I am looking for continous rotation motors but it's first time to use it and I cannot judge if type and size are correct for this project. Can you give some link for motors as reference? It would be very helpful.

(the link below littlebirdelectronics seem to not work...)

Hey! Cool model. Could you detail the BOM for screws and bearings?


Comments deleted.

Looks awesome Tim. Print is well underway. I too am an Australian teacher from the Gold Coast my area is senior and middle years Computer Science as I have a software engineering background. I only have limited experience in 3D CAD design though which is often a barrier of turning our ideas into reality (when using 3D printers anyway). I would love to touch base with you and see if we could get a collaboration project going, if you're interested let me know? Also what CAD program would you recommend to introduce to high school kids? I have dabbled in Inventor and Revit but they can be pretty heavy.

Hi Daniel,

Collaboration sounds fun. I'd really like to know how to teach students to write a function to get the tank to rotate "a" degrees from a current heading "b" using an onboard electronic magnetic compass or gyro!

I teach 123D Design to all of year 7 - then I work with Fusion 360 after that (from year 9 on more complex stuff) - most of this project was done in 123D Design.

Thanks for the reply. I will give it a crack after I finish printing and constructing the model. It's printing as we speak (will probably take a few day though to print off the components. I was planning to use an Intel 101 board which has a built in Gyro with Bluetooth LE so I will give the function a crack. I might have to wait for the post though as I am not sure if I have a spare H-bridge lying around (unless I pull one out of another project). I'll give 123D a crack as well. Thanks for the advice.


Awesome - I am using the 101 with my year 10's who are building this:
Which from a software point of view is one and the same as the green camo tank from the video

By the way - you shouldn't need a dual H-Bridge - this tank uses Continuous Rotation servos (which I power off a buck, step down power converter) - I'll put an image up of the circuit diagram, but connected to an Arduino Nano.

MR - 3 : 9G Servo Driven Robot

This looks awesome! How many track sections do you print to complete one track?

Sorry I didn't put this down! There are 26 tracks per side.

Thanks for putting the number of tracks in the description. I was having a little trouble counting the tracks in the pictures :) I plan on printing some extra anyway. Did you melt the 1.75 mm PLA (or glue it) to keep it from sliding out of the tracks? I have not completed mine all the way yet, but I was wondering if the PLA that holds the tracks together works it's way out if you don't secure it.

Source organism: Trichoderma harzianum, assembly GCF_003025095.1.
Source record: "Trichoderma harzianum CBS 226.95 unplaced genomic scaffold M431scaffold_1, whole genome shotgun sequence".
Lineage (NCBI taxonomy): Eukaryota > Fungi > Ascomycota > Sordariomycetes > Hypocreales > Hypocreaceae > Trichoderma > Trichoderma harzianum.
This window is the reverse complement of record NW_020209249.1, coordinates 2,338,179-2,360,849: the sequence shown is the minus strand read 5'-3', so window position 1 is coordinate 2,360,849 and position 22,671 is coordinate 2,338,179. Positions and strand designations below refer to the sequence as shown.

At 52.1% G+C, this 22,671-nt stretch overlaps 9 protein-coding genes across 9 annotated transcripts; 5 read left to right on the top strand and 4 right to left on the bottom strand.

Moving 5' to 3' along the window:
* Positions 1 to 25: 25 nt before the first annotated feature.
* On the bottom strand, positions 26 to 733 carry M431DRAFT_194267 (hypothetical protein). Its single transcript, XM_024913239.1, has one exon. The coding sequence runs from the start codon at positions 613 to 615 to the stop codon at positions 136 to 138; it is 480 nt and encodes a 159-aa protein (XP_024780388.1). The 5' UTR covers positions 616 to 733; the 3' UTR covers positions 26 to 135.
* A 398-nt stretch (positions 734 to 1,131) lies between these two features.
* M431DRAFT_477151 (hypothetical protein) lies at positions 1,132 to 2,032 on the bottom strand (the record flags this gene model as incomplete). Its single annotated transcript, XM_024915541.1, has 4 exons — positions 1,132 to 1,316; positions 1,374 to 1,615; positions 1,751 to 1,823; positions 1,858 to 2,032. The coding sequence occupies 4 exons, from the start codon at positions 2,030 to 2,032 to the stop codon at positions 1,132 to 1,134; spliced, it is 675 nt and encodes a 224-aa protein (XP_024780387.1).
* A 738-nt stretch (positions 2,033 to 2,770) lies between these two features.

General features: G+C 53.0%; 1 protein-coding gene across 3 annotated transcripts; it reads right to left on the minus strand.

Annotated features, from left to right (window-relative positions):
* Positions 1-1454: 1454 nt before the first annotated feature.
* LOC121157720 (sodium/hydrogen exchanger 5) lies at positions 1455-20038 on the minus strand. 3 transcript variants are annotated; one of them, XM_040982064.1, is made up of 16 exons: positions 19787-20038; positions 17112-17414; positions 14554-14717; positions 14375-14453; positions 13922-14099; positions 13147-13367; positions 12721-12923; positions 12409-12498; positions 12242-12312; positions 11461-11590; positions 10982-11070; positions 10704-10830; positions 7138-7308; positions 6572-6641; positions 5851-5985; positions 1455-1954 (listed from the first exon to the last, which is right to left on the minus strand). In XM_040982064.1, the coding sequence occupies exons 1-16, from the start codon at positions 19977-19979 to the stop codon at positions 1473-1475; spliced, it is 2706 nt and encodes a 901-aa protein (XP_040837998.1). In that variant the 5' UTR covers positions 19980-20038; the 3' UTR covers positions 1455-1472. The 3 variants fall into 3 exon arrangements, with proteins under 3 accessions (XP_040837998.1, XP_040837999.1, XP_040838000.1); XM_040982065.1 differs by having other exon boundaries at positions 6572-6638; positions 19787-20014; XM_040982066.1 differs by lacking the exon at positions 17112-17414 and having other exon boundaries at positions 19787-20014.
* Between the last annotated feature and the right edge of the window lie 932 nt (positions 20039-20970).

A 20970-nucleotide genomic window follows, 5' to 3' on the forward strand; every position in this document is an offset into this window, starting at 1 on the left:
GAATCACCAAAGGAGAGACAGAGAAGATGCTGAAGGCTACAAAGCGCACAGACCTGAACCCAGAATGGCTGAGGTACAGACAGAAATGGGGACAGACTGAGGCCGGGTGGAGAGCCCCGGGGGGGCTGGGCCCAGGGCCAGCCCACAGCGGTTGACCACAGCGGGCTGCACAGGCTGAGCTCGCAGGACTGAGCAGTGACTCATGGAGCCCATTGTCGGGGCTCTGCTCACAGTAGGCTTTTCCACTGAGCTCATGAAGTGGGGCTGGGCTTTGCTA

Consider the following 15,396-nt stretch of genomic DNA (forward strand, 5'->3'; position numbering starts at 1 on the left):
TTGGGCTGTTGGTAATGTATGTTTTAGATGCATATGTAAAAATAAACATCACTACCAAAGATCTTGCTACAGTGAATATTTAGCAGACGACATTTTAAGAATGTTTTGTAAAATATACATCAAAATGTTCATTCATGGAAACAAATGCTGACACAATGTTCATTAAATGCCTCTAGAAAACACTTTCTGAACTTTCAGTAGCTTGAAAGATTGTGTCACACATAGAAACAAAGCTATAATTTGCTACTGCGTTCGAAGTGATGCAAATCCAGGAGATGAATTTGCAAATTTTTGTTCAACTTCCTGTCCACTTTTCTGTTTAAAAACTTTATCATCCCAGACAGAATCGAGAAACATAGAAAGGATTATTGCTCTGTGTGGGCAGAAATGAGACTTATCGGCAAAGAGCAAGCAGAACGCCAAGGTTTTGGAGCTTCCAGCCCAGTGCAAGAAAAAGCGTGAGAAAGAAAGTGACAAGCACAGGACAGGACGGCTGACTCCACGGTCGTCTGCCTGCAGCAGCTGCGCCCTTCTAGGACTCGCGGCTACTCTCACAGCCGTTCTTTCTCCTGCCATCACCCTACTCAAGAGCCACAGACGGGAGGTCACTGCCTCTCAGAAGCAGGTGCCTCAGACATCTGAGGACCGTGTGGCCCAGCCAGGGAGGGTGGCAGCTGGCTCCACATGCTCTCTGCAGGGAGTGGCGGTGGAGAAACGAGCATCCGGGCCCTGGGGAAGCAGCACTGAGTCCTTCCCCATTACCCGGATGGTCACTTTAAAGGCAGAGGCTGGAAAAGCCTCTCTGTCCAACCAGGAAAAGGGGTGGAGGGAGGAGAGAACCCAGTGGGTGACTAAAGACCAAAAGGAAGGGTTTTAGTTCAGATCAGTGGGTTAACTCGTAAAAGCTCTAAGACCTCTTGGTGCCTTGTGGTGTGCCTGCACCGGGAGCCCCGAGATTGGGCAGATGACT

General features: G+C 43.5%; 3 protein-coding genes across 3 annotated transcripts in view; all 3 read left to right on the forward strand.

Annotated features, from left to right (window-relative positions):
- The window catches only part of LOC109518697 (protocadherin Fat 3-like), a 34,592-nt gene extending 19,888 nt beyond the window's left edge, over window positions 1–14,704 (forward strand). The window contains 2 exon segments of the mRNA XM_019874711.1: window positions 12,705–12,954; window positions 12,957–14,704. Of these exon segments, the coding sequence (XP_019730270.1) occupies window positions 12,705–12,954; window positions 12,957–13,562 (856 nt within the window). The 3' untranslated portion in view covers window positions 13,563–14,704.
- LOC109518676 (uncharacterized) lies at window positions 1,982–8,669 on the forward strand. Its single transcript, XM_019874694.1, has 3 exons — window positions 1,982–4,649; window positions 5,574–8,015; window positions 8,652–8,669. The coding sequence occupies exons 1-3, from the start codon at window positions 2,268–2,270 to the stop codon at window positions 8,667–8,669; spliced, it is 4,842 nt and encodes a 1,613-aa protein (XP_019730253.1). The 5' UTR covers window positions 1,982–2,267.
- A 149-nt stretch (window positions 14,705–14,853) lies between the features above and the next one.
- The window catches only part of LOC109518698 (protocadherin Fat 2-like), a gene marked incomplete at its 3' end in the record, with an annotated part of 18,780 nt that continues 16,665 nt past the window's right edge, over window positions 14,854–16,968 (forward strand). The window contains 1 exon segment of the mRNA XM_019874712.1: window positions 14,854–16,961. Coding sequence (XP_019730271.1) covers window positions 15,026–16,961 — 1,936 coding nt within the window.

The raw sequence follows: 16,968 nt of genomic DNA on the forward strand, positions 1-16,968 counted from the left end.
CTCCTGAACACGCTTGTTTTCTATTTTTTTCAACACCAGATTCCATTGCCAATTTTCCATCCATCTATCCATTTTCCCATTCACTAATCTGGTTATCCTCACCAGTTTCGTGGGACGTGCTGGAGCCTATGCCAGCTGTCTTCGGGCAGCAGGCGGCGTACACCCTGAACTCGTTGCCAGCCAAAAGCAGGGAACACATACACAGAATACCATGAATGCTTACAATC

I have found, that because the filament has come off a reel and has a natural bow, the bow tends to keep the filament in place. Alternatively you could give it a jab with an old soldering iron tip.

Pretty sure it's 26 per track. He does have a earlier version this has has been based on that mentions 26 per each track. See http://www.thingiverse.com/thing:824979

Raspberry Pi Camera part for Drogerdy Tank Bot

Counted off of the half-track picture above...got 28, so I'd say either 26, 27, or 28 xD I'll print up 30 just to be on the safe side

Printing this up piece by piece...will be able to confirm tomorrow, as I'm printing up this sides last outer track frame, and the rest of the tread pieces tonight.

Gotta say, well done on this - even with my failprinter, and the poor quality print, the half of this side i've printed and assembled spins like a dream. can't wait to get this thing built xD

Yes! I built this one with the "failprinter" brand in mind! - it has a lot more tolerance than the previous models - and has eliminated the track alignment issues that many were having.

Be sure to print the tracks with NO SUPPORTS! - Otherwise you have to drill them out! I would also print a few extra - good to have spares.

I use MatterHackers' MatterControl to do the slicing/printing. The default option is for support to build platform only, so I don't have to worry about "Supported Holes" xD

Had a lot of sagging, since i don't have a part cooling fan (yet). The supports really help, and as long as i don't build the support interface layer, they're super easy to remove. The first 7 or so I printed without supports, though, sagged towards the tread face, which is a direction the belt never flexes anyways...so I guess i'm using them for aesthetic purposes.